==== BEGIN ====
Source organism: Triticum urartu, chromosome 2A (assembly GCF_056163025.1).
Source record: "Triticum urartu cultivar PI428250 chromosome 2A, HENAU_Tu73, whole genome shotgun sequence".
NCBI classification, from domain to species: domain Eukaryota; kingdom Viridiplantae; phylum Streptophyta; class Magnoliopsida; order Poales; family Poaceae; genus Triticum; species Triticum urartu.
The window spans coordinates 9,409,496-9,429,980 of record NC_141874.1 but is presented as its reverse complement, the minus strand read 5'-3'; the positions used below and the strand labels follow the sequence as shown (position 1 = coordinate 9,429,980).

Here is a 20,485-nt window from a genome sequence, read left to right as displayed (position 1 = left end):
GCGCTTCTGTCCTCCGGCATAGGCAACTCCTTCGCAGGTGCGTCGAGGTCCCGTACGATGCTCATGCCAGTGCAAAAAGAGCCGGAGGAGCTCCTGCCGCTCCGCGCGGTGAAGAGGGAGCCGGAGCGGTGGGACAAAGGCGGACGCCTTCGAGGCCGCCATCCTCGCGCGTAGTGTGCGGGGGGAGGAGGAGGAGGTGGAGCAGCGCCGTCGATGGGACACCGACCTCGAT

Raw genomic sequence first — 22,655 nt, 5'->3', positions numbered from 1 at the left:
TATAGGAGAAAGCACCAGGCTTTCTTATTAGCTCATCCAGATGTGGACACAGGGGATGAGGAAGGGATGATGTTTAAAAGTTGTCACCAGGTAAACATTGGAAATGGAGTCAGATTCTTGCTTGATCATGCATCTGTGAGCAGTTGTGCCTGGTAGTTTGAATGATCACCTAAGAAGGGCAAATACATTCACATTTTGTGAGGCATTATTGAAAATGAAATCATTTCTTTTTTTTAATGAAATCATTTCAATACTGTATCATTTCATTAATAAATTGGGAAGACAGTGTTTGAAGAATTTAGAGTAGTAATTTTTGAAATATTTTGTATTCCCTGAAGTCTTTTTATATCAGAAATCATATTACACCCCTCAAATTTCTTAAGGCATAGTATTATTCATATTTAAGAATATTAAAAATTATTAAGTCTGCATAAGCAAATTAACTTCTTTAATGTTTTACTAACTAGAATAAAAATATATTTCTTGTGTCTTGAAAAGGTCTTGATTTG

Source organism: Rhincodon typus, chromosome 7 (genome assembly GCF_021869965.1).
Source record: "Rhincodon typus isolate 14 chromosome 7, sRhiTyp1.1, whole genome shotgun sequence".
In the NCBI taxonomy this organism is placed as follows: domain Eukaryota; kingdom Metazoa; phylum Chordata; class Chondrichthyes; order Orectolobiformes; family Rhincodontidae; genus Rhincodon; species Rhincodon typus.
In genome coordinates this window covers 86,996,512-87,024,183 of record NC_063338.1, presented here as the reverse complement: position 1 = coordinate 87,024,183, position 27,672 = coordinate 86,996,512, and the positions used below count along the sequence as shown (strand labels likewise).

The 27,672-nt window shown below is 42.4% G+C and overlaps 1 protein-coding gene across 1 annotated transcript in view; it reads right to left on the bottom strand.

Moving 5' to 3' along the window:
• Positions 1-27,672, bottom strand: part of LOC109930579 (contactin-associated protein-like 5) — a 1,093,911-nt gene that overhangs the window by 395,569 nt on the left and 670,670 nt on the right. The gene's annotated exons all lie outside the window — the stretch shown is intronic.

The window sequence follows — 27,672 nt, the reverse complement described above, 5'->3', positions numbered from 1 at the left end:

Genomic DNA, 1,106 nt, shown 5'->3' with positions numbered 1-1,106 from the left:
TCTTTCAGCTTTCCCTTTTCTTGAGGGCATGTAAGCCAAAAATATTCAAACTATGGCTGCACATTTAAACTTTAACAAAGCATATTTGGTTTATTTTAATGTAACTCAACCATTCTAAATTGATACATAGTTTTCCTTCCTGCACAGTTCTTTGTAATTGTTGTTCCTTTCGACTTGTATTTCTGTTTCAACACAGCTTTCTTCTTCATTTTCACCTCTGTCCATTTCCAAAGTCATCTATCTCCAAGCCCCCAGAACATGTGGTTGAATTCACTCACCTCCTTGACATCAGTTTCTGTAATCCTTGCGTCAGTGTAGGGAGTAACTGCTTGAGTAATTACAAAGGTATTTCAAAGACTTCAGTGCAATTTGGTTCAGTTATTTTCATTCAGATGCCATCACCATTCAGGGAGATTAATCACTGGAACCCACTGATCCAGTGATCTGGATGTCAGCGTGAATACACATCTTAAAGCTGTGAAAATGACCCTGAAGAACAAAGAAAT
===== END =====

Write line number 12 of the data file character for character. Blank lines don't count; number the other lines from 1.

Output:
In genome coordinates this window covers 86,996,512-87,024,183 of record NC_063338.1, presented here as the reverse complement: position 1 = coordinate 87,024,183, position 27,672 = coordinate 86,996,512, and the positions used below count along the sequence as shown (strand labels likewise).